January 25, 2023
For people with mental health conditions, finding a medication that works without causing severe side effects is often a matter of trial-and-error. This difficult process can cause people to abandon their treatment, lead to poorer health and increases costs for BC’s health care system.
Pharmacogenomics (PGx) can improve a person’s health by helping them know whether a drug is likely to work for them without triggering an adverse reaction. This has real potential to end the “trial-and-error” approach to therapy. However many questions still need to be answered before this approach can be implemented. In 2020, a $1.5 million project, led by Dr. Jehannine Austin and Dr. Stirling Bryan and supported by funding from Genome BC, Genome Canada and Michael Smith Health Research BC, sought to provide some of those answers by investigating if pharmacogenomic testing should be routinely used in BC for people with depression.
The potential of personalized treatment for depression
Researchers interviewed both people living with depression and health care professionals to explore experiences with PGx testing for depression, as well as perceptions, opinions and attitudes around its potential use in BC. They also reviewed existing studies and information on the subject from BC’s health care system to assess any improvement in patient health, as well as whether the testing provides good value for money spent in the health care system.
“Lots of people are excited about this type of testing, and hope that it will help people recover from depression more quickly,” said Caitlin Slomp, a Genetic Counsellor and the lead author of the study published in The Canadian Journal of Psychiatry. “Our findings can help ensure that if, or when, this testing goes ahead in BC, it’s done in a way that is acceptable, effective and equitable for everyone who may need it.”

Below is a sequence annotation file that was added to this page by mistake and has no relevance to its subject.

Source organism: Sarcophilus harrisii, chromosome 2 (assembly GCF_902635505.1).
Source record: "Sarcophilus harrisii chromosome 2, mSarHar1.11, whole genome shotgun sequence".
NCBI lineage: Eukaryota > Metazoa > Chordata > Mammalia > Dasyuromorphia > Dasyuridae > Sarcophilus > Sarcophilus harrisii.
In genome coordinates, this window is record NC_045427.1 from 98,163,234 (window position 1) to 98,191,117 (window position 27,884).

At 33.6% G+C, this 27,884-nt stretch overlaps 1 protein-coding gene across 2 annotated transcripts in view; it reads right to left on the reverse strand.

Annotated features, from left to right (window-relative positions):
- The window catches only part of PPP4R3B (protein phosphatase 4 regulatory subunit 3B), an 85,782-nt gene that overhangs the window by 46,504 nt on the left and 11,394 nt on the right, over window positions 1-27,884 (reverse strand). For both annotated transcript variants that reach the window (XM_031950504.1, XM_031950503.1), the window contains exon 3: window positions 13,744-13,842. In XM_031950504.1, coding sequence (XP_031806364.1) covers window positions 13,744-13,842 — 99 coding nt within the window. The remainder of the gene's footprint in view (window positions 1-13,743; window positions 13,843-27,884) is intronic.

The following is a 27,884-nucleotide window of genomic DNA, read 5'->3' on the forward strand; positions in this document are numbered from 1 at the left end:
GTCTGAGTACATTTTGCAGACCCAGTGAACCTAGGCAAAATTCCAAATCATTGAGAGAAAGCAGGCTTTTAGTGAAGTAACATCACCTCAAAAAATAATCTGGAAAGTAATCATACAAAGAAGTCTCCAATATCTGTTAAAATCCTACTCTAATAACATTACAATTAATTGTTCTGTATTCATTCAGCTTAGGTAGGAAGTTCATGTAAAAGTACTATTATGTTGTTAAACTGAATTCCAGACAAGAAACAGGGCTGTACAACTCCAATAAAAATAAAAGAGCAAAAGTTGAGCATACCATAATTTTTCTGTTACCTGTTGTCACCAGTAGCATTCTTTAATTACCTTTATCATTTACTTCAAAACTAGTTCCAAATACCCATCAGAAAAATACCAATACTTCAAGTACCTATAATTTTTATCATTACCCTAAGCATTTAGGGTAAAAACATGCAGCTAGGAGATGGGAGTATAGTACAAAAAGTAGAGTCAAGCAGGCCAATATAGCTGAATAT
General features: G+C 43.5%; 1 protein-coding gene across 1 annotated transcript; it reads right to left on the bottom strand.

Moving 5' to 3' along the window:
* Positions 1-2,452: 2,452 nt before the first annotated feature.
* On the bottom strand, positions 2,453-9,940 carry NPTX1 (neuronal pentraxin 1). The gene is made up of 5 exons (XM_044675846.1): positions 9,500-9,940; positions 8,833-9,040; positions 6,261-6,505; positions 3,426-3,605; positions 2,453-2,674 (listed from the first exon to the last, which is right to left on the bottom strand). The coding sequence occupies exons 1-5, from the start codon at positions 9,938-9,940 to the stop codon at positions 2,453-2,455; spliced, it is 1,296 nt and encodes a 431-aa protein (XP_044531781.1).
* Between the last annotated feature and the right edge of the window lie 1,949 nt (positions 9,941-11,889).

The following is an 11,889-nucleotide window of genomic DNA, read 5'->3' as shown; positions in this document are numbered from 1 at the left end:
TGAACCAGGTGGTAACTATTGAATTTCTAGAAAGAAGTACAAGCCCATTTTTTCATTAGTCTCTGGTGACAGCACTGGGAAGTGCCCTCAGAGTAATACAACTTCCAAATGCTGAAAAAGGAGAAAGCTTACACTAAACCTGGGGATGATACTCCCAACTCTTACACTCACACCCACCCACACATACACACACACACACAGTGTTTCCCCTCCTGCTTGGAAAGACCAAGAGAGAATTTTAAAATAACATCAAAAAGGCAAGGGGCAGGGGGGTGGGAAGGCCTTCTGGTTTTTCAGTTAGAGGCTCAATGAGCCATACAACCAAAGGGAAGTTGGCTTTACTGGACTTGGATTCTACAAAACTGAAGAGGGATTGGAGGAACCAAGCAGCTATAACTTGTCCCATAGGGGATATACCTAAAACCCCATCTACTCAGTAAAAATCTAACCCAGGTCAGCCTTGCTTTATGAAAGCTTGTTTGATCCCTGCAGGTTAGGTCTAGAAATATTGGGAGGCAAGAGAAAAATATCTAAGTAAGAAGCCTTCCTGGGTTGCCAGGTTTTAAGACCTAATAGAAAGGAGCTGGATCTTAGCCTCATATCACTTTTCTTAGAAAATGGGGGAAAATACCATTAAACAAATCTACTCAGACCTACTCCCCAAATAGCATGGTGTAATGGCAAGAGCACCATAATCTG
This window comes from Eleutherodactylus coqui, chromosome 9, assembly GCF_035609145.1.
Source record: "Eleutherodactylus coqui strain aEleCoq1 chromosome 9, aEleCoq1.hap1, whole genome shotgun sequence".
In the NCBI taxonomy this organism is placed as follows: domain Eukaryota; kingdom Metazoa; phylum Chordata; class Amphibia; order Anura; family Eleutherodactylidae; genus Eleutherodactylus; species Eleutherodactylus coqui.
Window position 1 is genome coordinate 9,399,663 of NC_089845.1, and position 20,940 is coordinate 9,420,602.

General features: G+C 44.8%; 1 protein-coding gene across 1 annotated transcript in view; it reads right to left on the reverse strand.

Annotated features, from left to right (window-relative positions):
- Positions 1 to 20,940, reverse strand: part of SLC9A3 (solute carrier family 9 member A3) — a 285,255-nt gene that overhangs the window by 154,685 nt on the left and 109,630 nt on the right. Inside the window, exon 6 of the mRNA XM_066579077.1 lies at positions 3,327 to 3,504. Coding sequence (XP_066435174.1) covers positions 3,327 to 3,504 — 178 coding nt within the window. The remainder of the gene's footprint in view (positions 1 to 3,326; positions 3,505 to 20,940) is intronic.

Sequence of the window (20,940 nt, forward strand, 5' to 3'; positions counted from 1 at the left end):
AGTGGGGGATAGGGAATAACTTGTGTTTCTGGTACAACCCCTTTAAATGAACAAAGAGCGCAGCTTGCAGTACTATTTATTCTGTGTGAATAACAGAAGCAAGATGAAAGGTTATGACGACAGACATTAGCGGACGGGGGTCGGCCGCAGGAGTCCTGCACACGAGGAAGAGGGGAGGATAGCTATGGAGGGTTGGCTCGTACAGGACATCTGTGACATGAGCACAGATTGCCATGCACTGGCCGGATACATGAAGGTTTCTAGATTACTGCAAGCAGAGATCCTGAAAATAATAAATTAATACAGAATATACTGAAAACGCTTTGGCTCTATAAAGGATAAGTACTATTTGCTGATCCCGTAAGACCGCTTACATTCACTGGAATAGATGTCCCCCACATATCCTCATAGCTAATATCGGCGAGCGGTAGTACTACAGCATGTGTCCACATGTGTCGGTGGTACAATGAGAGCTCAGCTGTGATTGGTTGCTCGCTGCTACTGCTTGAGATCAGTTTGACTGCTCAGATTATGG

Hopes and concerns
The study revealed that patients with lived experience and health care providers had different aspirations and concerns.
Patients expressed hope that the testing could help people find an effective antidepressant faster with fewer side effects, while reducing hospitalizations and the stigma around mental health. “There is a possibility that people will be able to live with hope instead of despair.” said Linda, a patient partner researcher in the study.
Health care professionals desired to improve the patient experience. They conveyed concerns about how to interpret and apply PGx results. The two groups shared unease over the cost of testing and whether people could afford it. Both groups agree that stronger evidence is needed before implementation.
PGx testing has significant potential for delivering precision health care for patients with depression, however there is more work to be done to ensure that implementation into routine clinical care in BC provides efficacy and is cost-effective. Currently, PGx testing is only available through clinical studies, or privately, through workplace benefits, online and select pharmacy partners. It is not covered through the Medical Services Plan of British Columbia.
Read the study here. Watch this short video about the project. Or listen to Dr. Jehannine Austin talk about this research on Genome BC’s podcast, Nice Genes!
If you, or someone you know, needs support, call the BC Mental Health Support Line at 310-6789 or find Canada-wide resources right here.